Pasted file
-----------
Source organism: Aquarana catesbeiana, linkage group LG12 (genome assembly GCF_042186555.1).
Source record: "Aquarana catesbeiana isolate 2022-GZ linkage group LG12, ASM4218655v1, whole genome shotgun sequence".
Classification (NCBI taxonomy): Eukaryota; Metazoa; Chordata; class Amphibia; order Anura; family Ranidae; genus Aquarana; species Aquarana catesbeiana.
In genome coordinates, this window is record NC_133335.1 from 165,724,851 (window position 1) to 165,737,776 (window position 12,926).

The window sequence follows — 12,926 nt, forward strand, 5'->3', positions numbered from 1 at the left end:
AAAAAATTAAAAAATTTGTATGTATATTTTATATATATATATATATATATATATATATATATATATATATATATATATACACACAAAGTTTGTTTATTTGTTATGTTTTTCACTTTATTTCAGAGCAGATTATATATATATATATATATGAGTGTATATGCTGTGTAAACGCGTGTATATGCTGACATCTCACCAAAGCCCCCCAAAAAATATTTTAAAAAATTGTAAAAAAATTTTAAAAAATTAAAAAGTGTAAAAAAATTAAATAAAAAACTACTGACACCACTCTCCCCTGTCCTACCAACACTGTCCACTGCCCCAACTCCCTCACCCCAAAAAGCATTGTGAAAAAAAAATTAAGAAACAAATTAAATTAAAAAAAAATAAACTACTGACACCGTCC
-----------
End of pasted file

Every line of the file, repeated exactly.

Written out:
Source organism: Aquarana catesbeiana, linkage group LG12 (genome assembly GCF_042186555.1).
Source record: "Aquarana catesbeiana isolate 2022-GZ linkage group LG12, ASM4218655v1, whole genome shotgun sequence".
Classification (NCBI taxonomy): Eukaryota; Metazoa; Chordata; class Amphibia; order Anura; family Ranidae; genus Aquarana; species Aquarana catesbeiana.
In genome coordinates, this window is record NC_133335.1 from 165,724,851 (window position 1) to 165,737,776 (window position 12,926).

The window sequence follows — 12,926 nt, forward strand, 5'->3', positions numbered from 1 at the left end:
AAAAAATTAAAAAATTTGTATGTATATTTTATATATATATATATATATATATATATATATATATATATATATATATATACACACAAAGTTTGTTTATTTGTTATGTTTTTCACTTTATTTCAGAGCAGATTATATATATATATATATATGAGTGTATATGCTGTGTAAACGCGTGTATATGCTGACATCTCACCAAAGCCCCCCAAAAAATATTTTAAAAAATTGTAAAAAAATTTTAAAAAATTAAAAAGTGTAAAAAAATTAAATAAAAAACTACTGACACCACTCTCCCCTGTCCTACCAACACTGTCCACTGCCCCAACTCCCTCACCCCAAAAAGCATTGTGAAAAAAAAATTAAGAAACAAATTAAATTAAAAAAAAATAAACTACTGACACCGTCC